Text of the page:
Sector Programme
Extractives and Development
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Local Value Addition Construction Raw Materials

How are the cities of the future built? Which raw materials build the fundaments of wind and solar power plants? Construction raw materials are at the core of global future issues regarding increasing urbanisation and socio-ecological transformation. The sector programme “Raw Materials and Development” at the Federal Institute for Geosciences and Natural Resources (BGR) therefore devotes special attention to the topic of construction raw materials.

Construction raw materials and industrial minerals such as clay, lime, gypsum, sand and gravel, natural stone and crushed natural stone are comparatively cheap. At the same time, they involve high transport costs. They are therefore only suitable for export to a limited extent and their trade mostly focuses on a regional and local level. However, this is precisely why construction raw materials are of enormous importance for domestic value creation, especially in partner countries of development cooperation. A responsibly managed construction raw materials sector can contribute to strengthen the economy in the partner country and reduce poverty. Opportunities can arise especially for the promotion of employment, the development of local businesses or the expansion of infrastructure. At the same time, the often informally organised sector holds environmental, social and governance risks, for example with regard to soil erosion, land use conflicts, child labour, health and safety hazards or insufficient regulation. Basic information and reliable data on specific raw materials or contexts are needed, in order to better understand, promote or minimise development potentials and risks.

Using the potential for value creation

The aim of activities in the sector programme is to support enhancing the potential of construction raw materials for sustainable development in partner countries. To this end, a market study analysed the potentials and risks of selected construction raw materials and their value chains in metropolitan regions in India and Indonesia.

Strengthening formalisation

Based on the study in India and Indonesia, a collection of best practices from Africa, Asia, Europe and Latin America, as well as interviews with experts was developed. The report provides insights into different approaches to regulation and value creation, stakeholder inclusion, as well as environmental and human rights protection. The aim of the report is to formulate crosscutting learning opportunities for strengthening governance and formalisation in the sector.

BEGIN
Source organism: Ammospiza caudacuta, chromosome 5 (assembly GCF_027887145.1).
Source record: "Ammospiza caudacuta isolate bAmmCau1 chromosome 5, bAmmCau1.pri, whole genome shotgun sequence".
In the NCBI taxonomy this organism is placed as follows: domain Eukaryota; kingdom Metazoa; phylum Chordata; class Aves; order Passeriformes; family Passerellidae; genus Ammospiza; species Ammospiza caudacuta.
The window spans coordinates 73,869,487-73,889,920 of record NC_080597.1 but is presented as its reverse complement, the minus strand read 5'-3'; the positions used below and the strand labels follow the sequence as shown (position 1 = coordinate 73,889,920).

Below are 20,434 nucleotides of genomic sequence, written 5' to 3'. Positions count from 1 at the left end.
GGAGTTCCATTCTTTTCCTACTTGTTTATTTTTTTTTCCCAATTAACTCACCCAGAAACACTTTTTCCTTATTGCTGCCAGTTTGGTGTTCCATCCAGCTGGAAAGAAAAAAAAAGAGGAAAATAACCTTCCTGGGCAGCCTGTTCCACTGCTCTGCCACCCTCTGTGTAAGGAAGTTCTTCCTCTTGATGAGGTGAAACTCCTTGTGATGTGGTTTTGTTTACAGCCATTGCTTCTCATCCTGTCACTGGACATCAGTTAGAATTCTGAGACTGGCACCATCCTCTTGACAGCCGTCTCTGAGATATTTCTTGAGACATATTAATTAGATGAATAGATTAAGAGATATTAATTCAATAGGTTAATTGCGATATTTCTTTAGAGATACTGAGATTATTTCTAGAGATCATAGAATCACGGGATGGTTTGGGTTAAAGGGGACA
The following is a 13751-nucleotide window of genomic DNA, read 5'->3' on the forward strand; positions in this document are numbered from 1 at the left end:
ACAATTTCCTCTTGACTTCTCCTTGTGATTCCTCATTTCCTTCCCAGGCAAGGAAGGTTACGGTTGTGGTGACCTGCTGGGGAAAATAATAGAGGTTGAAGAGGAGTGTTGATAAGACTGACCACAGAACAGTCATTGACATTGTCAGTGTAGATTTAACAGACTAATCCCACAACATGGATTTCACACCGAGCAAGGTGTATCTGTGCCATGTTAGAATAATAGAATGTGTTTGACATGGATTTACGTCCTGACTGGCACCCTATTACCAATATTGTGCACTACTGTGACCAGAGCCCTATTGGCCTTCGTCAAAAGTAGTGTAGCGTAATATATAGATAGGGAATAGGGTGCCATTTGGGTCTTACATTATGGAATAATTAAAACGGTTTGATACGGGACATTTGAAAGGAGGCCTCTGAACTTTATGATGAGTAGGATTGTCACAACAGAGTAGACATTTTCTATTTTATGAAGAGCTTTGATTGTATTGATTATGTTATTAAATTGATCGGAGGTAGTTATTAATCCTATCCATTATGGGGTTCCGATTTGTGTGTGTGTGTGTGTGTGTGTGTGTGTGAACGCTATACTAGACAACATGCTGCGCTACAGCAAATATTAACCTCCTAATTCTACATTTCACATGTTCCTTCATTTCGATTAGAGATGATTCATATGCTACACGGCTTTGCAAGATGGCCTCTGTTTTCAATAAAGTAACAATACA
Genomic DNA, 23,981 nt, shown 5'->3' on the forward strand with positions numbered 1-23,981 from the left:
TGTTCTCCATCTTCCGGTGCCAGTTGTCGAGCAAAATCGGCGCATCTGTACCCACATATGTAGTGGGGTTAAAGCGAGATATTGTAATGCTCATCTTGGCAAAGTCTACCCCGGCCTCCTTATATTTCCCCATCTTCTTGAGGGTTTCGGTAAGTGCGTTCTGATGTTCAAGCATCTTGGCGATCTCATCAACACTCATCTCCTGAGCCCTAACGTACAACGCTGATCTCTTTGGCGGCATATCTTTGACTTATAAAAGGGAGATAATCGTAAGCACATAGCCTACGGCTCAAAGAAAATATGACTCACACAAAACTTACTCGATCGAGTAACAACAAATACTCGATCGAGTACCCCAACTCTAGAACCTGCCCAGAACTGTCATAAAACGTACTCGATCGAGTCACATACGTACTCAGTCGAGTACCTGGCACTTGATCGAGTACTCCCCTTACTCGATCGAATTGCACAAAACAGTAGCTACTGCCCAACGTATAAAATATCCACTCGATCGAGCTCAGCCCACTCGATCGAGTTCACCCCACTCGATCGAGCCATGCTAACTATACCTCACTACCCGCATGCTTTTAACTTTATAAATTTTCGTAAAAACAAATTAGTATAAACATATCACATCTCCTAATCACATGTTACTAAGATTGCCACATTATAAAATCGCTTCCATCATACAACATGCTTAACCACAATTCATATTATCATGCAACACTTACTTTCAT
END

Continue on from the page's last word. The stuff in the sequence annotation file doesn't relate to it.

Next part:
Promoting sustainable and inclusive development

To enhance sustainable development, it is important to create a deeper understanding of the economic potential as well as the ecological, social and Governance risks associated with construction raw materials. This requires reliable data and in-depth analyses of context-specific impacts of the extraction of construction raw materials, for example regarding environment and climate, gender and political as well as social participation.

Contact: Evelyn Schnauder (External link)

Construction Raw Materials in India and Indonesia. Market Study and Potential Analysis.

Construction Raw Materials in India and Indonesia - Market Study and Potential Analysis. Preliminary Report.

File type PDF | Date of status 10/2020 | File size 8 MB, Pages 64 Pages | Accessibility Accessible

Construction Raw Materials in India and Indonesia - Market Study and Potential Analysis: Final Report

File type PDF | Date of status 05/2021 | File size 7 MB, Pages 128 Pages | Accessibility Accessible


BGR report: Building responsible construction material sectors. Insights from a global review

File type PDF | Date of status 11/2022 | File size 2 MB, Pages 32 Pages | Accessibility Accessible

Local Value Addition

LION - Local Investment Opportunities in Natural Resource Projects Internal link

LION models procurement expenditures of mining companies to provide local decision makers and suppliers with information on the huge procurement demand in the mining sector.

Local Value Addition
Abbau mit schweren Maschinen

Local Procurement Reporting Mechanism (LPRM) Internal link

Sustainable economic growth requires the diversification of the local economy, the establishment of supply chains and the targeted promotion of small and medium-sized enterprises. To strengthen local procurement in the long term, the Mining Local Procurement Reporting Mechanism (LPRM) was developed.

Responsible Supply Chains
ASM-Arbeiter in Sierra Leone

Artisanal and Small-Scale Mining Internal link

It is estimated that more than 100 million people are dependent on artisanal and small-scale mining. This makes ASM a major economic sector and an important source of income. At the same time, ASM is associated with various social and environmental risks.